The FX Global Code 2021: What’s Changed?
Posted by Colin Lambert. Last updated: July 15, 2021
In all, 11 Principles have been changed for the latest iteration of the FX Global Code, several of which have been flagged previously by the GFXC. Additionally, there have been illustrative examples added and, in the case of Principle 11, which looks at pre-hedging, an example deleted, and Principles 17 and 18 have had an example added.
The GFXC says that the P11 example was deleted because, upon review, the Working Group responsible thought it unclear and less than helpful. The P17 example was actually added two years ago and is therefore the formal adding of the example to the Code, while there additional P18 example reflects the growth in interest, and use, of DMA algos by clients.
The GFXC says a key focus of the review has been a perennially difficult area, anonymous trading. The Code has been amended to encourage greater disclosure by those operating anonymous platforms, including of their policies for managing the tags of their users. Anonymous trading platforms are also being encouraged, again on a voluntary basis, to make available the Code-signatory status of their users, in order to promote transparency to the market.
Another alteration, one that recognises the value that data related to trading activity holds for market participants, the Code now states that multi-dealer platforms (including anonymous platforms) should be transparent about their market data policies, including which user types such data is made available to and at what frequency and latency. Platforms are also encouraged to disclose the mechanisms and controls by which they are managing or monitoring the credit limits of their users.
This is very much one of the less controversial areas of the Code re-write, thanks to the widespread acknowledgement of the gap risk that exists and the subsequent need to strengthen the guidance to encourage greater use of payment-versus-payment (PvP) mechanisms.
Amendments have been made to place greater emphasis on the usage of PvP mechanisms where they are available and to provide more detailed guidance on the management of settlement risk where PvP settlement is not used. New language on the potential systemic consequences of a market participants’ failure to meet their payment obligations has been included to specifically discourage ‘strategic fails’.
The Code’s guidance on the information that providers of algorithmic trading or aggregation services should be disclosing has been expanded to include the disclosure of any conflicts of interest that could impact the handling of client orders (such as those arising from interaction with their own principal market-making desk).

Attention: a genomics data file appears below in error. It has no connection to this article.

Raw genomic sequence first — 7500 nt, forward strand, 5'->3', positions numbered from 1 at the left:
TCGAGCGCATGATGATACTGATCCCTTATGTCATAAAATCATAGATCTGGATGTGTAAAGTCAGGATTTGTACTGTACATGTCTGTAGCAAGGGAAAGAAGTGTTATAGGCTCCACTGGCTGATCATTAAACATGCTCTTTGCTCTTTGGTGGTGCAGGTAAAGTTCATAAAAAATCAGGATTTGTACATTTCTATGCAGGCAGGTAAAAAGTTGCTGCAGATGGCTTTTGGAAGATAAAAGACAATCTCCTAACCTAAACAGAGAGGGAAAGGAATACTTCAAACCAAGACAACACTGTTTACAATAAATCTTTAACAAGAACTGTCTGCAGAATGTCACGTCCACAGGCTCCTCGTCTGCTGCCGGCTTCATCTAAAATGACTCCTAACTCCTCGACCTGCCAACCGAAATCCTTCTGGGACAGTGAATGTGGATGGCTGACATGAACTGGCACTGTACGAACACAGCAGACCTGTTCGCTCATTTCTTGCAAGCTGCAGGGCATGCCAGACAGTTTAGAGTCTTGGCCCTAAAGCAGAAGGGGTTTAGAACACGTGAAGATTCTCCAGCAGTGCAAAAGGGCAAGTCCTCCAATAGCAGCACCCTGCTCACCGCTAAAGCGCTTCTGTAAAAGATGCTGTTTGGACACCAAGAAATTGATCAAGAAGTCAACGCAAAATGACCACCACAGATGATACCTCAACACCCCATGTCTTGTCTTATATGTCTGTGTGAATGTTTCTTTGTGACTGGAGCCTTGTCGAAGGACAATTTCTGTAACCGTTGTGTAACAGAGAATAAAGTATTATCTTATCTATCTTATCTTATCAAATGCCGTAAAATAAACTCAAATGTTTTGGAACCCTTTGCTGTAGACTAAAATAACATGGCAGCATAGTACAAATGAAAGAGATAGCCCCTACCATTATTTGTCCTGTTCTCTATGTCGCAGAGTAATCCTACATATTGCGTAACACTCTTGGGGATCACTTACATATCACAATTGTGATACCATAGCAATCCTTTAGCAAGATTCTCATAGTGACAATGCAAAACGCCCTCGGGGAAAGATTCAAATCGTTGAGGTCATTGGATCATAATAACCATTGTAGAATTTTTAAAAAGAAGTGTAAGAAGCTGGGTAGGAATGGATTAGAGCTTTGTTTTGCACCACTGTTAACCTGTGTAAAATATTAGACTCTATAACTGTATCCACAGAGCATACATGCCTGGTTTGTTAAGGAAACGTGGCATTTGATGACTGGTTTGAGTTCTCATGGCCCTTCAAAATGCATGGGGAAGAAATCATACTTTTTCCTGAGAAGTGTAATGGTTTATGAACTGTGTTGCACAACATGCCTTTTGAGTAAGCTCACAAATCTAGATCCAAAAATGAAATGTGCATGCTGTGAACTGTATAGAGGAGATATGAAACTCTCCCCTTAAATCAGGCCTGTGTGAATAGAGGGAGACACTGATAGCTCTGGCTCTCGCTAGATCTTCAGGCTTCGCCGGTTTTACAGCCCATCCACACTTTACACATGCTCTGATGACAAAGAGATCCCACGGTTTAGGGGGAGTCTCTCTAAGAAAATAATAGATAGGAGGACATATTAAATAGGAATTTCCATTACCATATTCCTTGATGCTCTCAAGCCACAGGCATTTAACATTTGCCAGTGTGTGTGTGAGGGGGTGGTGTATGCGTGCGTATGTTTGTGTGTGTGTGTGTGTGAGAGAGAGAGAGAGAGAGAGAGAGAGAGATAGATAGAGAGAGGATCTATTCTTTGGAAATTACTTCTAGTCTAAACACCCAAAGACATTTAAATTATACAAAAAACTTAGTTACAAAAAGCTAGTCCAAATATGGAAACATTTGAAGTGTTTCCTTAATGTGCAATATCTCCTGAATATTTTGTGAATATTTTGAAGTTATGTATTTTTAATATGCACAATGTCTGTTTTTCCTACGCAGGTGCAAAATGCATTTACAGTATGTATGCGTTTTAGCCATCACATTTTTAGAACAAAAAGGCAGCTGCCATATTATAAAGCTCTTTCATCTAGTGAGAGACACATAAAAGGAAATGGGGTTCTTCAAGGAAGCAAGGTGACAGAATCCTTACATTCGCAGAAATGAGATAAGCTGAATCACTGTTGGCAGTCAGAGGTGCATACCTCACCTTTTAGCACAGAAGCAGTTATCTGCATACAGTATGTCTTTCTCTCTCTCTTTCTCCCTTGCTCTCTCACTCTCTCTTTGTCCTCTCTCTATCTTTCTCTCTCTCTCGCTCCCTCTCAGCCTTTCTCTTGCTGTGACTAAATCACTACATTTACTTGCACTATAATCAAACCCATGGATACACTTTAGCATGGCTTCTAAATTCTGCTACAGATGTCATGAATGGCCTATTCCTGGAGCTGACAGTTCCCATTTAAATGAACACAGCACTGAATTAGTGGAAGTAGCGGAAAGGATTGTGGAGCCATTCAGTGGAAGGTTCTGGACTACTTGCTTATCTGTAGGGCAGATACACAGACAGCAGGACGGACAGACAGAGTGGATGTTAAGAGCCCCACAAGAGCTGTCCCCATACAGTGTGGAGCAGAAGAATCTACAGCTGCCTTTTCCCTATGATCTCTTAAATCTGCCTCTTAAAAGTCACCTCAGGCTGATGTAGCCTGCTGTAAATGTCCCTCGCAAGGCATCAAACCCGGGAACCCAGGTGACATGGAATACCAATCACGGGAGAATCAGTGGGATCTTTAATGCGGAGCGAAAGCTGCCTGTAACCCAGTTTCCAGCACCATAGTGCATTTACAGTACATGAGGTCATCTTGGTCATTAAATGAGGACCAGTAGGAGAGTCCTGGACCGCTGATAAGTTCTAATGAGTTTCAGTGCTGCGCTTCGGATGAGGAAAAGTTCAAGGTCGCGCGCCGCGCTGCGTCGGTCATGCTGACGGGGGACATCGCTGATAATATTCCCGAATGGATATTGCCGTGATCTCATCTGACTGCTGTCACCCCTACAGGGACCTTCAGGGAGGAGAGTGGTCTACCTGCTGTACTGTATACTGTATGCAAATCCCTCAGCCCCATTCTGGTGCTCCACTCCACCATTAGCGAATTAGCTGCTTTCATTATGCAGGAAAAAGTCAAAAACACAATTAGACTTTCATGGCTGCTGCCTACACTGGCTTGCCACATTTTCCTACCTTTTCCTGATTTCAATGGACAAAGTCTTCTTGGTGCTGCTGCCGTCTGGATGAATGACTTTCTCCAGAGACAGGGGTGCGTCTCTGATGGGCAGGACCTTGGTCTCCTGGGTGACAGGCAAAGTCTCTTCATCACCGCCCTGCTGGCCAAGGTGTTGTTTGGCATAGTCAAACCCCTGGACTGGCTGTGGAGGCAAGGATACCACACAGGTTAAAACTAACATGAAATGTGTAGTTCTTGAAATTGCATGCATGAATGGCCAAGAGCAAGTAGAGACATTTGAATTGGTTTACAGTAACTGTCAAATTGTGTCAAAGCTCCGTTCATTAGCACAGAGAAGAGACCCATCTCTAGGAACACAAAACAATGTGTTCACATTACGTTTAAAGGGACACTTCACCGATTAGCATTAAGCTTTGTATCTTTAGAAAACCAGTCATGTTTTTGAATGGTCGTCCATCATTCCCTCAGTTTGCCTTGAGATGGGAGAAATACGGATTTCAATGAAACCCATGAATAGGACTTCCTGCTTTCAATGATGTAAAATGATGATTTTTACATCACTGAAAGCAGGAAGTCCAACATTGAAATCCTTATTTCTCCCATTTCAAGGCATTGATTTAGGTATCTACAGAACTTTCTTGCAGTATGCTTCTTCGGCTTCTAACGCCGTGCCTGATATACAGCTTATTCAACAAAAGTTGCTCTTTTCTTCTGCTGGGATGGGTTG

More broadly, the GFXC says it believes the market would benefit from greater uniformity of disclosures in this area. To enable clients to more easily compare and understand the services being offered, market participants providing algorithmic trading services are now encouraged to share their disclosure information in a standardised format, hence the publication of an Algo Due Diligence Template that market participants may use, as appropriate.
The GFXC says it also believes that transaction cost analysis (TCA) would be aided by greater harmonisation of data reporting within the industry. It says that TCA is central to determining the quality of execution received by users of algorithmic trading services. As the barriers to conducting TCA can be high, a standardised information set could be particularly helpful for less sophisticated clients or those with limited resources. The Transaction Cost Analysis Data Template should assist in bringing about greater standardisation, it adds.
The GFXC also set out to simplify and standardise the information clients receive to allow them to make more informed judgements about various service providers. To address this, the Committee has created standardised Disclosure Cover Sheets for Liquidity Providers and for FX platforms. The Code has also been expanded to include explicit references to the provision of information about trade rejections. Market participants should be making clients aware of the basis on which trades might be rejected, and should be keeping records of the reasons behind electronic trade rejections.
The following Principles and Illustrative Examples have been adjusted in the 2021 version of the FX Global Code, specific details of the changes can be found here. Principles 8, 9, 18, 19, 22, 29, 35, 36, 41, 50 and 53.
In the Illustrative Examples, one has been taken out from Principle 11, and others added to Principles 17, 18 and 22.